David Trone Spent $62 Million To Win Maryland's Democratic Senate Primary. Will It Be Enough?

David Trone (cropped from Mark Wilson/Getty Images)
May 14, 2024

Is $61.8 million enough to secure victory in a hotly contested primary? Maryland representative David Trone will find out Tuesday evening.

Trone, co-owner of the $2.4 billion liquor retail chain Total Wine, has poured more money into his campaign than any Senate candidate in history. But the Democrat may still come up short, as polls show him stumbling under the weight of racially charged gaffes and increased scrutiny into his finances.

Trone held a seemingly insurmountable lead over his primary opponent, Prince George's County executive Angela Alsobrooks, a black woman, as recently as February. But Trone's political fortunes turned after he used the term "jigaboo," a racial slur, during a March hearing with the African-American director of the Office of Management and Budget, Shalanda Young. Trone apologized hours later, saying he meant to use the word "bugaboo." But the damage was done—several members of the Congressional Black Caucus endorsed Alsobrooks in the week following the incident.

Trone has also faced backlash for belittling Alsobrooks as an inexperienced politician, unprepared for the rigors of the Senate. He said her many state-level endorsements have been from "low-level folks" and cut a campaign ad in which a supporter says the Senate "is not a place for training wheels." Former Democratic National Committee chairwoman Donna Brazile said the ad was "not only disparaging and dismissive but also echoes tones of misogyny and racism."

An Emerson College poll released Thursday found Trone trailing Alsobrooks by 1 point, a seismic 25-point swing in the latter's favor since February.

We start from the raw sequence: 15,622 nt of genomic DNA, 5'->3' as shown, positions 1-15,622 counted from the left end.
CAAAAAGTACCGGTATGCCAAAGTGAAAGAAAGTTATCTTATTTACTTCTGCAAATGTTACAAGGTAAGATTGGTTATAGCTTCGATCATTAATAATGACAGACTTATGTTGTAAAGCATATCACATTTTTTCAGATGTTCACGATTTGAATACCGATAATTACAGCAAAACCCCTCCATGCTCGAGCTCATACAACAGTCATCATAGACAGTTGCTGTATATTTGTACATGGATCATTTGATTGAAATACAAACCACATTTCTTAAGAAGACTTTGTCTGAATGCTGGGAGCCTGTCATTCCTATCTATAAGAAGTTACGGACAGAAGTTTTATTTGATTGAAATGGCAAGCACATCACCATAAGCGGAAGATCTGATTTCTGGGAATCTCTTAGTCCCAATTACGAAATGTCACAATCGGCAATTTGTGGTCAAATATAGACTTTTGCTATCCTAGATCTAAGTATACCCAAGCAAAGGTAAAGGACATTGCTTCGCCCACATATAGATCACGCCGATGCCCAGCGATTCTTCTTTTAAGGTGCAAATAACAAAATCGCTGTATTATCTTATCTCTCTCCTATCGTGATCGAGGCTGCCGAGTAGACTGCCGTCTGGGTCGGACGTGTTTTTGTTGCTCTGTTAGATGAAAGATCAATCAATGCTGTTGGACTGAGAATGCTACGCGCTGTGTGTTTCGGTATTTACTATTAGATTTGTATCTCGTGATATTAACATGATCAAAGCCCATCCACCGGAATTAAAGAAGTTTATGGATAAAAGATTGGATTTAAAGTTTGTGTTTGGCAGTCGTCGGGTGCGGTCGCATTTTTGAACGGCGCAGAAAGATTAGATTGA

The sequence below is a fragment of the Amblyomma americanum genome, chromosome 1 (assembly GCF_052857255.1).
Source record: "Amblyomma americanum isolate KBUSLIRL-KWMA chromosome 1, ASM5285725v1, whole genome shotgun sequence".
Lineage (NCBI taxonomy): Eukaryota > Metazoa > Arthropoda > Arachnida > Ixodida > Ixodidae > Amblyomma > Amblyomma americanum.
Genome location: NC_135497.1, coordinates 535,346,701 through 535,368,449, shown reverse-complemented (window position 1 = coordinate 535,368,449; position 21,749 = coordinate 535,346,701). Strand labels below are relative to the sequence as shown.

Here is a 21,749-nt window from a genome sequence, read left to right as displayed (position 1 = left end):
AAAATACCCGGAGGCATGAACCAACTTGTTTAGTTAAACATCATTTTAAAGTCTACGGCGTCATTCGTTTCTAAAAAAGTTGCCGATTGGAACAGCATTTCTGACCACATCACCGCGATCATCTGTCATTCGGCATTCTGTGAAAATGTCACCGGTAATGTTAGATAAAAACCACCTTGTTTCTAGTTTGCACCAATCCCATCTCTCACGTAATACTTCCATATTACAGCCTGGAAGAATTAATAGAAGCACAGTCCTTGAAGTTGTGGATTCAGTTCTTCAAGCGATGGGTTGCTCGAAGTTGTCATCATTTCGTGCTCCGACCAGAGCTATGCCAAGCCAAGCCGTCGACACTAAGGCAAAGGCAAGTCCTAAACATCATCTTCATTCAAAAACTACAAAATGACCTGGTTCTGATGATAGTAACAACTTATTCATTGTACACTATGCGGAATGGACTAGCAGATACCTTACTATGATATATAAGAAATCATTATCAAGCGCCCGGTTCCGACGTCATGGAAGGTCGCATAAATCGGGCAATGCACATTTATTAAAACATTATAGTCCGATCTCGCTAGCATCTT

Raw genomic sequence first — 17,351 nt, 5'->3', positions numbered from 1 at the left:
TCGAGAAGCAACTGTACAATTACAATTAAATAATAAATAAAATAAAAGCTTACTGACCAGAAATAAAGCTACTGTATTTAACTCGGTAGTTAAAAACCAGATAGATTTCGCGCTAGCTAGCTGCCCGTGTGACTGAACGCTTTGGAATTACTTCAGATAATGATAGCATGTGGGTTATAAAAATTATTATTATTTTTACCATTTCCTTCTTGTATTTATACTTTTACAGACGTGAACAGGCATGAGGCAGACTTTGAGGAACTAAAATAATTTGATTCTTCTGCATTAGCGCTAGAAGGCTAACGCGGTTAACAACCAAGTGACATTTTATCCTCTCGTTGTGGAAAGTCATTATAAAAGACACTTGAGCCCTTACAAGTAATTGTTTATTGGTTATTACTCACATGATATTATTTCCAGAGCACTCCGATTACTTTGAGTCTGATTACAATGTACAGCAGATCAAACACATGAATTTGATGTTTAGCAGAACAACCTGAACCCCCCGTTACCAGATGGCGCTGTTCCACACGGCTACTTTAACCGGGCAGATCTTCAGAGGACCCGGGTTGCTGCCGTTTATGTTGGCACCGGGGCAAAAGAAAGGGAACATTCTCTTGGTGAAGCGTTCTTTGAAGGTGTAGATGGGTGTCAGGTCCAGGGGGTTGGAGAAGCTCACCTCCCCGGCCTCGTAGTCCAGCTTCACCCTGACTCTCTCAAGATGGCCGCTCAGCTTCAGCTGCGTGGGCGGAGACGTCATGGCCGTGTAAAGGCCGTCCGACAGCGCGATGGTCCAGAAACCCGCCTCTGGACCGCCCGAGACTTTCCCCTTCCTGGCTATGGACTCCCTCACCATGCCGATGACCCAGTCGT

Trone has also faced scrutiny of his personal finances. Trone pledged to step away from the daily operations of his Total Wine business empire after winning his first House term in 2018. But a Washington Free Beacon investigation found that Trone has maintained extensive involvement in his family business during his three terms in Congress, keeping his roles of director, president, secretary, treasurer, manager, co-manager, and co-president across eight Total Wine entities.

The congressman's campaign refused to say if Trone would relinquish his leadership roles with Total Wine if elected to Maryland's open Senate seat. The winner of Tuesday's primary will face off against the presumptive Republican nominee, former Maryland governor Larry Hogan.

Trone took umbrage at another Free Beacon report that identified over a dozen examples in congressional financial disclosures, dating back to 2016, in which he did not disclose his ownership stake in various Total Wine affiliates. Trone did not dispute the gaps in his financial disclosures but said he was not required to do so because his stakes in the businesses were worthless to him.

Nonetheless, Trone's attorneys said the report was "false" and demanded the Free Beacon retract the story. The Free Beacon did not retract the report.

As Trone has invoked legal threats to deflect scrutiny of his personal finances, he has also invoked his wealth as a selling point to Maryland voters.

"I think everybody who understands how politics works—that money helps drive it—realizes that having a candidate that can do an awful lot of self-funding is a big win," Trone told HuffPost this month.

Trone's legal threat to the Free Beacon is not the only example of the Maryland Democrat's hostility to the press. Trone accosted a local reporter last Tuesday and accused him of being a Republican "shill." The reporter had covered social media posts by Trone that painted the criminal justice system as "systemically racist."

"You should be ashamed of the journalism you did yesterday," Trone said as he put his finger in the face of Fox 5 journalist Tom Fitzgerald, footage of the exchange shows. "You took one line out of 20 and you should be ashamed of that type of journalism."